As well as conjugation, there was evidence of considerable metabolism in relation to the carboxylic acid-containing side chain. Thus, side-chain shortening resulted in the formation of a series of related metabolites (as shown in Fig. 3) including the methyl- (M35), hydroxymethyl- (M34), aldehyde- (M33), aldehydehydrate- (M26) and carboxylic acid (M8) metabolites of the drug, as well as the glycine conjugate (M9) produced from M8 as formed via CoA conjugation.

Clearly, whilst it is tempting to claim some of these metabolites as being uniquely human, M26 and M33–M35 form part of an obvious metabolic sequence leading to M8, so that both the rat and mouse, which also produce M8, must also be exposed to these compounds to some extent. However, systemic exposure to M26, M33, and M35 was much greater in the chimeric-humanized liver PXB-mouse compared to the C57BL/6 mouse. In addition to these side-chain-shortened metabolites, the chimeric-humanized liver PXB-mouse produced a truly unique metabolite, M25, the mass spectral data for which was consistent with a biotransformation resulting in side-chain elongation (Fig. 4). The formation of metabolite M25 may be explained by CoA conjugation of fenclozic acid and entry into the malonyl-CoA fatty acid synthesis pathway, resulting in a chain elongation of one C2 unit (see Fig. 4). Such side-chain-elongated metabolites have been described previously for several carboxylic acids, e.g., cyclopropanoic acid for which up to eight C2 units have been added, or phenylacetic acid forming long-chain ω-phenyl acids (Dodds 1995).

Fig. 4
figure 4

Proposed scheme for the side-chain elongation route leading to the formation of M25 from fenclozic acid following conjugation to CoA and entry into the malonyl-CoA fatty acid biosynthetic pathway with addition of one C2 unit to the carboxylic acid-containing side chain (malonyl-S-ACP: malonyl-(acyl-carrier-protein) carboxy-lyase)

As highlighted in Table 1, there are numerous similarities between the metabolic fate of fenclozic acid in rodents, such as the rat and mouse, and the chimeric liver-humanized PXB- mice studied here. The detection of glutathione-derived conjugates in an in vivo human-like system in the current study may provide further support for a mechanism of toxicity in humans based, at least in part, on the formation of reactive metabolites as suggested by the previous in vitro (Rodrigues et al. 2013) and in vivo rodent (Martin et al. 2014; Pickup et al. 2017) studies. However, the quantities of the glutathione-derived metabolites detected in the present study do not appear to have been present in disproportionate amounts compared to these previous rodent studies. Consequently, our attention is drawn to the apparent differences in the biotransformation of fenclozic acid observed between chimeric mice with humanized livers and non-humanized rodent models, e.g., the intermediate metabolites of the decarboxylation pathway (M26 and M33–M35; Fig. 3), the clearly unique CoA-mediated side-chain-elongated metabolite (M25; Fig. 4) as well as the previously not seen metabolites related to glutathione conjugation of RMs of fenclozic acid (M27, M28, M30 and M31; Online Resource 1, Table S1). Additional studies with radiolabelled fenclozic acid would be required to make a quantitative comparison to determine if levels of in vivo covalent binding to tissue proteins, etc., were higher in PXB-mice compared to non-humanized mice. However, based on in vitro screening studies examining the hepatotoxicity of a range of drugs (Thompson et al. 2012), we believe that, in many cases, DILI may result from the simultaneous involvement of a number of different mechanisms. Given that the changes seen in patients that led to the withdrawal of the drug from development were considered to be indicative of cholestasis rather than parenchymal cell damage (Hart et al. 1970), it may be well that the observed DILI was not due only to the formation of reactive metabolites. The combination of RM production and metabolites with the potential for disruption of lipid and energy metabolism as a possible explanation for the observed human toxicity of fenclozic acid is beguiling and warrants further exploration.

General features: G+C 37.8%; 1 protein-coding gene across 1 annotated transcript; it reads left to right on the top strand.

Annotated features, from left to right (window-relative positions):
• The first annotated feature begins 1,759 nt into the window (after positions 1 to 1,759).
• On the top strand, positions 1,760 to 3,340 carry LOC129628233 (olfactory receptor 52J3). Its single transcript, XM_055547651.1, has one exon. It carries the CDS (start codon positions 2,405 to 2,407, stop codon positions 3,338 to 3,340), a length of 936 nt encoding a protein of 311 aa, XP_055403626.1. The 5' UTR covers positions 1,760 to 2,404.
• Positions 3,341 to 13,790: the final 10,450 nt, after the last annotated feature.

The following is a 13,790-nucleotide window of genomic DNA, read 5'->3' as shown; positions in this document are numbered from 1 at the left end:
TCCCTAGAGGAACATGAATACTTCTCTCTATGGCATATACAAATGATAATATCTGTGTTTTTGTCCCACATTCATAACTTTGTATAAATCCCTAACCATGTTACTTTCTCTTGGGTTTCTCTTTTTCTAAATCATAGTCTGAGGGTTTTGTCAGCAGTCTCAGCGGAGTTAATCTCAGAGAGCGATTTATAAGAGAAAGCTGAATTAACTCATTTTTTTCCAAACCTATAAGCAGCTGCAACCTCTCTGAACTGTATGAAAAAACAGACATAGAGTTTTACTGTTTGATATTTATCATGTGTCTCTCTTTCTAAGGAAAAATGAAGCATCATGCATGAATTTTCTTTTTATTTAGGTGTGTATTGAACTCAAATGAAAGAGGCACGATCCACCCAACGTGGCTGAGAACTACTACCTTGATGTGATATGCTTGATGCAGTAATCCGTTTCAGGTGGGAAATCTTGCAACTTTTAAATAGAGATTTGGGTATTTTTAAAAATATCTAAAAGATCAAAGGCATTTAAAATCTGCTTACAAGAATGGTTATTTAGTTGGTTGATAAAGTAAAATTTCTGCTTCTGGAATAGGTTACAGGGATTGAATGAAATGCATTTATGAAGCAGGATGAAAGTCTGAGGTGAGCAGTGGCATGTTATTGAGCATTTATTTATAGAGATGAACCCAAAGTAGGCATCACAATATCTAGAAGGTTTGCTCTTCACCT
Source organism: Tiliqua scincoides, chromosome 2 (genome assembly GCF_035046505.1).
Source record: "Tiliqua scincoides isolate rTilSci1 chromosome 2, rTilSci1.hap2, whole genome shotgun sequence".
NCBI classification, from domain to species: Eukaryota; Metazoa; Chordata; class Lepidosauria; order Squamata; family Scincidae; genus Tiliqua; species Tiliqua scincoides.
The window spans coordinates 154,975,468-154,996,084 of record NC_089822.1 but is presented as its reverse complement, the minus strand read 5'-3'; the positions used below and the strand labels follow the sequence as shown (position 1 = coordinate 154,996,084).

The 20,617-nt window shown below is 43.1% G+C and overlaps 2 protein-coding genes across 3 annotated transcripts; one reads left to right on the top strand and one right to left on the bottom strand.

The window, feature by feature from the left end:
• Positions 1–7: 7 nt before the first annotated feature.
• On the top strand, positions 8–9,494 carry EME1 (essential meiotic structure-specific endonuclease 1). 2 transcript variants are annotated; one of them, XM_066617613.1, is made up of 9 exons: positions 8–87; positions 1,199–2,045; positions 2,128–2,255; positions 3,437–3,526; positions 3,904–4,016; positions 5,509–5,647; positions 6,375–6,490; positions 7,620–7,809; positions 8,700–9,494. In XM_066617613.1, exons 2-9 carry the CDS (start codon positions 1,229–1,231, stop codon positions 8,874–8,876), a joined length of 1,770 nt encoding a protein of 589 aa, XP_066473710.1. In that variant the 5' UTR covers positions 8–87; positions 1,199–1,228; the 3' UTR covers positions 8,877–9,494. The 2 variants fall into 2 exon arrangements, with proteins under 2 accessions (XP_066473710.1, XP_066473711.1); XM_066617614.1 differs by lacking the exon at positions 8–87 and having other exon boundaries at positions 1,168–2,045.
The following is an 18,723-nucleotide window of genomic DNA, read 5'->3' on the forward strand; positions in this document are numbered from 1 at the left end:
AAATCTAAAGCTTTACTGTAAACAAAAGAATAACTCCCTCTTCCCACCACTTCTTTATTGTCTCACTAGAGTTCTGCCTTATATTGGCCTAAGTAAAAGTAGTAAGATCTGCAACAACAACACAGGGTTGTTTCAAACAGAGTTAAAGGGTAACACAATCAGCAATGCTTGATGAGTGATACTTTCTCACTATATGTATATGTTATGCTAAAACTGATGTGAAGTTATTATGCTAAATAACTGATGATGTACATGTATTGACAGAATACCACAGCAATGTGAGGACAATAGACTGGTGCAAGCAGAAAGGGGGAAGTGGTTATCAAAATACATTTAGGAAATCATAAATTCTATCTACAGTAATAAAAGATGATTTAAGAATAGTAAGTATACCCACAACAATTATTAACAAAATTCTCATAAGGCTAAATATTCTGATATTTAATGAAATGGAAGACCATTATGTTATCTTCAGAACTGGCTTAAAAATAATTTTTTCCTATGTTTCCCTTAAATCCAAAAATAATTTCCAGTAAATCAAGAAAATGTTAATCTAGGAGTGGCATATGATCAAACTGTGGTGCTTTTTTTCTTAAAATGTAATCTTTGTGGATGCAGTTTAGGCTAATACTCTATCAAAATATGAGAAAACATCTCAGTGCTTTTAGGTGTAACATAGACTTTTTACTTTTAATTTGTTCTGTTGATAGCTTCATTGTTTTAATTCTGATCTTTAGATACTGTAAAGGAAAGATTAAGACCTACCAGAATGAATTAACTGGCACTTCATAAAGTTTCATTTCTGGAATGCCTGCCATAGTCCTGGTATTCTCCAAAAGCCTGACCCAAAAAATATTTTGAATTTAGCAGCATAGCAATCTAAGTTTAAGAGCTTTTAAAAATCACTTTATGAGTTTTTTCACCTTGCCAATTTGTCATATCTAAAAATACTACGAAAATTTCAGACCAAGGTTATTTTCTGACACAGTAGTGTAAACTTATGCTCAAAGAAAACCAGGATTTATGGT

In conclusion, this study shows that the chimeric-humanized PXB-mouse can potentially be a useful in vivo model of human metabolism via the discovery of novel metabolites of fenclozic acid that have not previously been seen in rodents or in vitro studies with human hepatocytes. The limitation of the study is that, as the drug was withdrawn from development some decades ago, there are no recent human studies on the metabolism of fenclozic acid with which to compare our data. Other reports indicate that, while the model is quite successful for some compounds, it fails for others, a drawback that needs further understanding (Kamimura et al. 2010). One also has to consider the variability in CYP and transporter expression in the transplanted hepatocytes that can be quite considerable and that these depend on the donor genotype and phenotype (Ohtsuki et al. 2014). The chimeric-humanized mouse model is promising, but would benefit from more thorough characterization to explore its scopes and limitations for reliable prediction of human in vivo drug metabolism (Strom et al. 2010). Nevertheless, the unusual metabolites of fenclozic acid seen, resulting from the biotransformation of the carboxylic acid-containing side chain in particular, suggest a number of possible avenues of further investigation which we will explore in further studies.